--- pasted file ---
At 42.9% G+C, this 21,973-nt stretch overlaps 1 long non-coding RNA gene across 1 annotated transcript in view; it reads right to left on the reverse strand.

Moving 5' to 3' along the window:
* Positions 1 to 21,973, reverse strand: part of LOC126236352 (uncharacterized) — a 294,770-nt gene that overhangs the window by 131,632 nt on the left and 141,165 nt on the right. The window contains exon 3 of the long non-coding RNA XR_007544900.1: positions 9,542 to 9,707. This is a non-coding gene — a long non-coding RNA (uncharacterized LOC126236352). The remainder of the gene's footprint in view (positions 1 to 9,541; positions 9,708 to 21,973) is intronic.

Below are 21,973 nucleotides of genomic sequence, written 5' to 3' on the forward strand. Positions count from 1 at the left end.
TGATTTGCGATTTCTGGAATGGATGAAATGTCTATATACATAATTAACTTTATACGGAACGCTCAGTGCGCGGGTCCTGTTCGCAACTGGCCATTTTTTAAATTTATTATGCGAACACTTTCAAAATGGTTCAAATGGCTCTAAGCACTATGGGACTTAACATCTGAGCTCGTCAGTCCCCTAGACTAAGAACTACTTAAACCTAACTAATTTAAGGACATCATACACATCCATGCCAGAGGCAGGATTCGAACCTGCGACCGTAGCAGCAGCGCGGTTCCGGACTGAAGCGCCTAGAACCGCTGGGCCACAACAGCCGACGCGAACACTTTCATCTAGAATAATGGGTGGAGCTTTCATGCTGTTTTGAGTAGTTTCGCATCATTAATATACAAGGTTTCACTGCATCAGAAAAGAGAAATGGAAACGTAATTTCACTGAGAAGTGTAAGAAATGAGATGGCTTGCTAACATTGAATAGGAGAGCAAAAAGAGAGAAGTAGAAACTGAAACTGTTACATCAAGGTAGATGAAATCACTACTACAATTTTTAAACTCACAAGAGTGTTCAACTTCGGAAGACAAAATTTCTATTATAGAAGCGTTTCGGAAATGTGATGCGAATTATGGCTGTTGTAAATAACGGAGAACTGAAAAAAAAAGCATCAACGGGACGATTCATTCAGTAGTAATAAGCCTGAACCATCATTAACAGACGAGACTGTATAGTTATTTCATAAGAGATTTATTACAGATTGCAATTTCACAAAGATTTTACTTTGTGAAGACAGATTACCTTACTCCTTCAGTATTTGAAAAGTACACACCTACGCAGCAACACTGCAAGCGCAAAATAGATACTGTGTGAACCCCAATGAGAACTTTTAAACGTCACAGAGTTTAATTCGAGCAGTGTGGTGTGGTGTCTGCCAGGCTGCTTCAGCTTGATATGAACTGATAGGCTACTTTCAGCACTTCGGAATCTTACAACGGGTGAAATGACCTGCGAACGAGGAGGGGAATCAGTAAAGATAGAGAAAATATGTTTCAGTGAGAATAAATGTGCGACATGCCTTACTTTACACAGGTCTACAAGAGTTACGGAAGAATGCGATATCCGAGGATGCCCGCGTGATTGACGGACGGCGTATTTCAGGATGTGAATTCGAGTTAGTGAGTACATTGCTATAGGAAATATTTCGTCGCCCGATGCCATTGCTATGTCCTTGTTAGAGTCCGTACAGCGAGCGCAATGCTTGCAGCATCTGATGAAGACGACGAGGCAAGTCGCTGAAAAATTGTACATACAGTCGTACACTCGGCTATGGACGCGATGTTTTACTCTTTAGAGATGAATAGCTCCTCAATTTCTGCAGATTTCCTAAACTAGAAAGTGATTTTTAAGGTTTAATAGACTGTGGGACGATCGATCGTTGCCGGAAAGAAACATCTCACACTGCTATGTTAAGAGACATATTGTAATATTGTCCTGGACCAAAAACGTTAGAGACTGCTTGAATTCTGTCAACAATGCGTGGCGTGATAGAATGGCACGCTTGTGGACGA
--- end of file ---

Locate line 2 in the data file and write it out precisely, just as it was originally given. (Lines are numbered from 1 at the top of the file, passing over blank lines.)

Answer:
Moving 5' to 3' along the window: